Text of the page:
House of Lords

The House of Lords of the United Kingdom, also known as the House of Peers, is the upper house of the Parliament of the United Kingdom. Like the House of Commons, it meets in the Palace of Westminster.[3] Officially, the full name of the house is: The Right Honourable the Lords Spiritual and Temporal of the United Kingdom of Great Britain and Northern Ireland in Parliament assembled. (Wikipedia)

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1. Membership

2. Function

3. House of Lords Select Committees

 

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1. Membership

Unlike the elected House of Commons, all members of the House of Lords (excluding 90 hereditary peers elected among themselves and two peers who are ex officiomembers) are appointed.[4] The membership of the House of Lords is drawn from the peerage and is made up of Lords Spiritual and Lords Temporal. The Lords Spiritual are 26 bishops in the establishedChurch of England.[5] Of the Lords Temporal, the majority are life peers who are appointed by the monarch on the advice of the Prime Minister, or on the advice of the House of Lords Appointments Commission. However, they also include some hereditary peers including four dukes.[6]Membership was once an entitlement of all hereditary peers, other than those in the peerage of Ireland, but under the House of Lords Act 1999, the right to membership was restricted to 92 hereditary peers.[7] Very few of these are female since most hereditary peerages can only be inherited by men.[8]  While the House of Commons has a defined 650-seat membership, the number of members in the House of Lords is not fixed. There are currently 798 sitting Lords. The House of Lords is the only upper house of any bicameral parliament to be larger than its respective lower house. (Wikipedia)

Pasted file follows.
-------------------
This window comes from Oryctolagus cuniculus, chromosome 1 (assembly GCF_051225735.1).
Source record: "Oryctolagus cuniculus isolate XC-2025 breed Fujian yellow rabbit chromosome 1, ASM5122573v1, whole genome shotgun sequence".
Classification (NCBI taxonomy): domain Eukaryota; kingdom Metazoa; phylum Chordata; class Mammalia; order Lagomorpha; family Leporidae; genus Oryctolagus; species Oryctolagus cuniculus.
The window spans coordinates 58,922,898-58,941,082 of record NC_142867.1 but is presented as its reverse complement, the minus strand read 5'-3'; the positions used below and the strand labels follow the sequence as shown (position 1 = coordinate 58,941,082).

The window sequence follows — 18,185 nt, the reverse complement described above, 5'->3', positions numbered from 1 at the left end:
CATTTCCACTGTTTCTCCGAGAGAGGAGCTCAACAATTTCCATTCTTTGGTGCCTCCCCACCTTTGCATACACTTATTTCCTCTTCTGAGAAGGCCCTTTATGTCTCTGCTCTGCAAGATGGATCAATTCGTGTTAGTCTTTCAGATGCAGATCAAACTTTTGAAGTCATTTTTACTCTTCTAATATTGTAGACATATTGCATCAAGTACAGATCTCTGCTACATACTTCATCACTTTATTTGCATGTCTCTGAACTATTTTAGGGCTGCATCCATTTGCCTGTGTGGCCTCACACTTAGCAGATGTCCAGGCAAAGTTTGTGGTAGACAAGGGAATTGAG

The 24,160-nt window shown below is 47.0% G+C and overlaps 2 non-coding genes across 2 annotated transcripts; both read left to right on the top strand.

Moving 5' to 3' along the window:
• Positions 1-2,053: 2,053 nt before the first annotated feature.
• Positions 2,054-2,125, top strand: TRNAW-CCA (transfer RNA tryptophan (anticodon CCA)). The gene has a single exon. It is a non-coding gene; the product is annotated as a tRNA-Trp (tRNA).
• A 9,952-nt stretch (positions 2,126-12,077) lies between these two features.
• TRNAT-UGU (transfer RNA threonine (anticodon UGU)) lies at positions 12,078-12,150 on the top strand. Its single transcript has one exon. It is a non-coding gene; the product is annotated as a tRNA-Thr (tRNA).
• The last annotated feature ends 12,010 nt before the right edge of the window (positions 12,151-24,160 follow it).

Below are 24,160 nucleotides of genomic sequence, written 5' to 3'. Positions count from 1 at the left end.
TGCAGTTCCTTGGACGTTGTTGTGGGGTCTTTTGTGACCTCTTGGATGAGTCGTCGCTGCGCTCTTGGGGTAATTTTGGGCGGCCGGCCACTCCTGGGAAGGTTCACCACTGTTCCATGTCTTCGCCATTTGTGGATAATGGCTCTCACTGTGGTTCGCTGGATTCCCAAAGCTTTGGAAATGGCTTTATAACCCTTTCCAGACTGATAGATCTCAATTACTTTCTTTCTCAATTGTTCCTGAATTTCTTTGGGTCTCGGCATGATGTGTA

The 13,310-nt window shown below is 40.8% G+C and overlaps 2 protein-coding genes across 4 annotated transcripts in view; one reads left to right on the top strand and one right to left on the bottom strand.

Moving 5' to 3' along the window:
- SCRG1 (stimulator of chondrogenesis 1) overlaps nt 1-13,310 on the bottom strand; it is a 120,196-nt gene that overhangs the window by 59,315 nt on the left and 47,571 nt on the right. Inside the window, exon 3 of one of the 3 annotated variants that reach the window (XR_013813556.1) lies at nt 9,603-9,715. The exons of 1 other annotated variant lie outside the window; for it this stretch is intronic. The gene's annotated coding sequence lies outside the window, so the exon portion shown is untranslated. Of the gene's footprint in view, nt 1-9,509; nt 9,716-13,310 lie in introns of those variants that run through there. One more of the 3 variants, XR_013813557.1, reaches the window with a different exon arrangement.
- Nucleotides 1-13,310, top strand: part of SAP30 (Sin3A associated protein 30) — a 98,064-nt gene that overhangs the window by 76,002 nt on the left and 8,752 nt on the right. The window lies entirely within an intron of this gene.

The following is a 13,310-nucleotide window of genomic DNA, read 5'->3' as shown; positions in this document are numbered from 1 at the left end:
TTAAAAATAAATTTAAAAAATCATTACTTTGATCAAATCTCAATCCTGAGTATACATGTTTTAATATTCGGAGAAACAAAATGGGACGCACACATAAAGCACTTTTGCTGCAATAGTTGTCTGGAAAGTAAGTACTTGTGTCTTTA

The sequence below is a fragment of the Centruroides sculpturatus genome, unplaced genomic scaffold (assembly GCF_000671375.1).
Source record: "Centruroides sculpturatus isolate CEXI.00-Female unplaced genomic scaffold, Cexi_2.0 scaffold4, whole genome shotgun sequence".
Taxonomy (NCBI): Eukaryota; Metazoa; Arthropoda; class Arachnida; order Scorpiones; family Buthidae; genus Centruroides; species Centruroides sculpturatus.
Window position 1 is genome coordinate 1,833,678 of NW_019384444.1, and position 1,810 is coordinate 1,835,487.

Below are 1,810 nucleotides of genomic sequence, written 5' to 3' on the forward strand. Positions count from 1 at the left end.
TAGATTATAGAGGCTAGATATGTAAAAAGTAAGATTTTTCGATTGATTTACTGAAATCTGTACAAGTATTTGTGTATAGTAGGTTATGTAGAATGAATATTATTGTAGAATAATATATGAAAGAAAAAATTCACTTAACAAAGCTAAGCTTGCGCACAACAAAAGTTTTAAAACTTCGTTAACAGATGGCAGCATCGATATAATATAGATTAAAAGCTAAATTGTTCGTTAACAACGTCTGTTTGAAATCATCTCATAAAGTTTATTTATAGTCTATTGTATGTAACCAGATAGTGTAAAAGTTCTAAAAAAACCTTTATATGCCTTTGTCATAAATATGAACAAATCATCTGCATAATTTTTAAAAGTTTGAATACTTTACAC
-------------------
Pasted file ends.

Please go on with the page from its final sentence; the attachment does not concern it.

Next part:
2. Function

The House of Lords scrutinises bills that have been approved by the House of Commons.[10] It regularly reviews and amends Bills from the Commons.[11]While it is unable to prevent Bills passing into law, except in certain limited circumstances,[12] it can delay Bills and force the Commons to reconsider their decisions.[13] In this capacity, the House of Lords acts as a check on the House of Commons that is independent from the electoral process.[14][15][16]Bills can be introduced into either the House of Lords or the House of Commons. While members of the Lords may also take on roles as government ministers, high-ranking officials such as cabinet ministers are usually drawn from the Commons. The House of Lords has its own support services, separate from the Commons, including the House of Lords Library….The Queen’s Speech is delivered in the House of Lords during the State Opening of Parliament. In addition to its role as the upper house, until the establishment of the Supreme Court in 2009, the House of Lords, through the Law Lords, acted as the final court of appeal in the British judicial system.[17] The House also has a Church of England role, in that Church Measures must be tabled within the House by the Lords Spiritual. (Wikipedia)

 

3. House of Lords Select Committees

Much of the work of the House of Commons and the House of Lords takes place in committees, which examine issues in detail, from government policy to proposed new laws. (www.parliament.uk)

List of committees:

[i.e.  Privileges and Conduct (Committee for):  The Committee for Privileges and Conduct hears complaints of breach of privilege, takes evidence, and reports its recommendations to the Lords.]

[Joint Committees are committees consisting of MPs and Members of the Lords. They have similar powers to other Select Committees. Some are set up on a permanent basis, like the Joint Committee on Human Rights. Other appointments are for specific purposes, such as examining draft proposals for Bills on subjects ranging from modern slavery to stem cell research.

Three Joint Committees meet on a regular basis:

[The main role of General Committees is to consider proposed legislation in detail. This committee system allows faster processing of Bills and is unique to the House of Commons; the Lords meet as a whole House in this function. The committees reflect the political makeup of the House. The government always has a majority.]

[Grand Committees give MPs the opportunity to debate issues affecting their region. The Committees function in a similar way to the Commons Chamber, with ministerial statements and an opportunity to question the Ministers. Every MP representing a constituency in the region is entitled to attend Grand Committee meetings.]

 

House of Lords Constitutional Committee.  Click here.

Constitution Committee – Publications. Click here.